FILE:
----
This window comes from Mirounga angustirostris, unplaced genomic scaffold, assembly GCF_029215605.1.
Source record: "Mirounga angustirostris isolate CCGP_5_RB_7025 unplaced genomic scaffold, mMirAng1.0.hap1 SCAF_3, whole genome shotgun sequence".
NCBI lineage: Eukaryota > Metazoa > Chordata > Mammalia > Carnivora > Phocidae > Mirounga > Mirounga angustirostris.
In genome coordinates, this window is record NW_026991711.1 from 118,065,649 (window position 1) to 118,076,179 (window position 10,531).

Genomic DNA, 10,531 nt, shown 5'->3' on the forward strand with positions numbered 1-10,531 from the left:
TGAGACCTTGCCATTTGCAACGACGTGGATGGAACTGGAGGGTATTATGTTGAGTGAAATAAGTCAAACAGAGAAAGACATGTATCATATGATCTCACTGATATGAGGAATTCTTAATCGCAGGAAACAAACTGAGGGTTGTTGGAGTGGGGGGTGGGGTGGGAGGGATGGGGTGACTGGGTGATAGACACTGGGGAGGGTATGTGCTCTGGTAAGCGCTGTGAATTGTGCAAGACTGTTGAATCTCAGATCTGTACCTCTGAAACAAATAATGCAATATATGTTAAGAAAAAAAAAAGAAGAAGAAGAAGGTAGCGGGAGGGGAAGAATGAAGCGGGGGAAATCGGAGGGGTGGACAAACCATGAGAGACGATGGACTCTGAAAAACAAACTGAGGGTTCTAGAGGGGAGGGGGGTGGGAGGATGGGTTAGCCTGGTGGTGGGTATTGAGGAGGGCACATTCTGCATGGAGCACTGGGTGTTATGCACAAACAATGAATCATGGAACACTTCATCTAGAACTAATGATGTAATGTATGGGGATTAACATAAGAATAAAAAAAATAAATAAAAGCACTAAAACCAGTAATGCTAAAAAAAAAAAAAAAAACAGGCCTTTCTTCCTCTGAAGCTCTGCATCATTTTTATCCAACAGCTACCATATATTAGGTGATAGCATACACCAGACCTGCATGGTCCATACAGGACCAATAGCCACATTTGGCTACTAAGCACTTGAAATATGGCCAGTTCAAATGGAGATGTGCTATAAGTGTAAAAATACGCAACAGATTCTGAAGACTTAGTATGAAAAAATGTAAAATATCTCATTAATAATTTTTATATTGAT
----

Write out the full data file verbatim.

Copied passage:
This window comes from Mirounga angustirostris, unplaced genomic scaffold, assembly GCF_029215605.1.
Source record: "Mirounga angustirostris isolate CCGP_5_RB_7025 unplaced genomic scaffold, mMirAng1.0.hap1 SCAF_3, whole genome shotgun sequence".
NCBI lineage: Eukaryota > Metazoa > Chordata > Mammalia > Carnivora > Phocidae > Mirounga > Mirounga angustirostris.
In genome coordinates, this window is record NW_026991711.1 from 118,065,649 (window position 1) to 118,076,179 (window position 10,531).

Genomic DNA, 10,531 nt, shown 5'->3' on the forward strand with positions numbered 1-10,531 from the left:
TGAGACCTTGCCATTTGCAACGACGTGGATGGAACTGGAGGGTATTATGTTGAGTGAAATAAGTCAAACAGAGAAAGACATGTATCATATGATCTCACTGATATGAGGAATTCTTAATCGCAGGAAACAAACTGAGGGTTGTTGGAGTGGGGGGTGGGGTGGGAGGGATGGGGTGACTGGGTGATAGACACTGGGGAGGGTATGTGCTCTGGTAAGCGCTGTGAATTGTGCAAGACTGTTGAATCTCAGATCTGTACCTCTGAAACAAATAATGCAATATATGTTAAGAAAAAAAAAAGAAGAAGAAGAAGGTAGCGGGAGGGGAAGAATGAAGCGGGGGAAATCGGAGGGGTGGACAAACCATGAGAGACGATGGACTCTGAAAAACAAACTGAGGGTTCTAGAGGGGAGGGGGGTGGGAGGATGGGTTAGCCTGGTGGTGGGTATTGAGGAGGGCACATTCTGCATGGAGCACTGGGTGTTATGCACAAACAATGAATCATGGAACACTTCATCTAGAACTAATGATGTAATGTATGGGGATTAACATAAGAATAAAAAAAATAAATAAAAGCACTAAAACCAGTAATGCTAAAAAAAAAAAAAAAAACAGGCCTTTCTTCCTCTGAAGCTCTGCATCATTTTTATCCAACAGCTACCATATATTAGGTGATAGCATACACCAGACCTGCATGGTCCATACAGGACCAATAGCCACATTTGGCTACTAAGCACTTGAAATATGGCCAGTTCAAATGGAGATGTGCTATAAGTGTAAAAATACGCAACAGATTCTGAAGACTTAGTATGAAAAAATGTAAAATATCTCATTAATAATTTTTATATTGAT